The ideal way to combine these fresh and delectable ingredients is in a cocktail shaker. However, if you are like me and are living on a college budget (abroad or stateside), and do not have one of those handy little devices, it works just as well to to put together a makeshift shaker, or just mix the ingredients in a separate glass. Then comes the final, and most rewarding step: pour over ice, top with club soda, and enjoy!

Not having a shaker adds a little more meat and texture to the drink, since there is no strainer to catch the bigger pieces of figs. But, true fig lovers should appreciate figs in all forms, I say. If you’re feeling extra fancy and want to impress your guests, or even just yourself, garnish with a sprig of rosemary and a few pieces of lemon rind. It really elevates their flavors! Now you have a simple, go-to artisanal cocktail recipe to keep in your back pocket for the new year.

To all my friends in Italy, and my family and friends back home Salute! Chin-chin! Cheers! Drink up!

Eggplant Flan

I am so thankful that one of the many cooking class I’ve taken in Florence was hosted by Mama Florence cooking school because they opened my eyes to the thriving gastronomic scene here! Chefs are taking inspiration from classical Tuscan cooking and creating modern, conceptual dishes. I feel so inspired and exhilarated by the food culture here, from the classic cooking traditions that are centuries old, to the new innovative dishes.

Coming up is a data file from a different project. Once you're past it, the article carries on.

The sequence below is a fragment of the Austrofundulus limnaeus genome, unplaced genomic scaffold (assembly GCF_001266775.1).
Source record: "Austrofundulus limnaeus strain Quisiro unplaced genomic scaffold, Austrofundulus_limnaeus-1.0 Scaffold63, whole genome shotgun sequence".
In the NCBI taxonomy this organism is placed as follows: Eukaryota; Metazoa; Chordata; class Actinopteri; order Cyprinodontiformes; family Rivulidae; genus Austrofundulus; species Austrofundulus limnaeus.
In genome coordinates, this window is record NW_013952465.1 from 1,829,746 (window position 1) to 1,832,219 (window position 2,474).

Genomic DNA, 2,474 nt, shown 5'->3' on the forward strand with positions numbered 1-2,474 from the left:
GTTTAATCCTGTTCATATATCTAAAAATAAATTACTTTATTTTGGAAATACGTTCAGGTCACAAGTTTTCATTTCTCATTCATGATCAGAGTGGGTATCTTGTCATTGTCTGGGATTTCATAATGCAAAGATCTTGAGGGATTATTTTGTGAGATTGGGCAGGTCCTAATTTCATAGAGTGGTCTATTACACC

The most recent class I took was called ” Italian Savory Baked Goods“. It was a very intimate class of 4 people and 2 chefs, and was as far from your average “baking” class as you could possibly imagine. We made such a wide variety of baked goods, utilizing the freshest seasonal produce. Our dishes consisted of traditional Tuscan bread, a pumpkin loaf, eggplant flan, escarole salt pie, and a rustic apple cake. However, the star of the class was, without a doubt, the eggplant flan. However, I hesitate to call this a flan because it’s the farthest things from the sweet, sticky dessert we’re familiar with in the states.I had never seen anything like it before and was amazed at how simple it was to prepare, and the amazing flavor profile we were able to coax out of the eggplant. The recipe also utilizes all parts of the eggplant so there is no waste!

Ingredients

3 tsps extra virgin olive oil

2 large eggplants

1 red onion, diced finely

2 tomatoes

2 bunches either mint or basil

2 eggs, lightly beaten

2.25 ounces grated parmesan cheese

bread crumbs

1 1/4 tsps fine grain salt

butter and flour (to prepare baking dishes)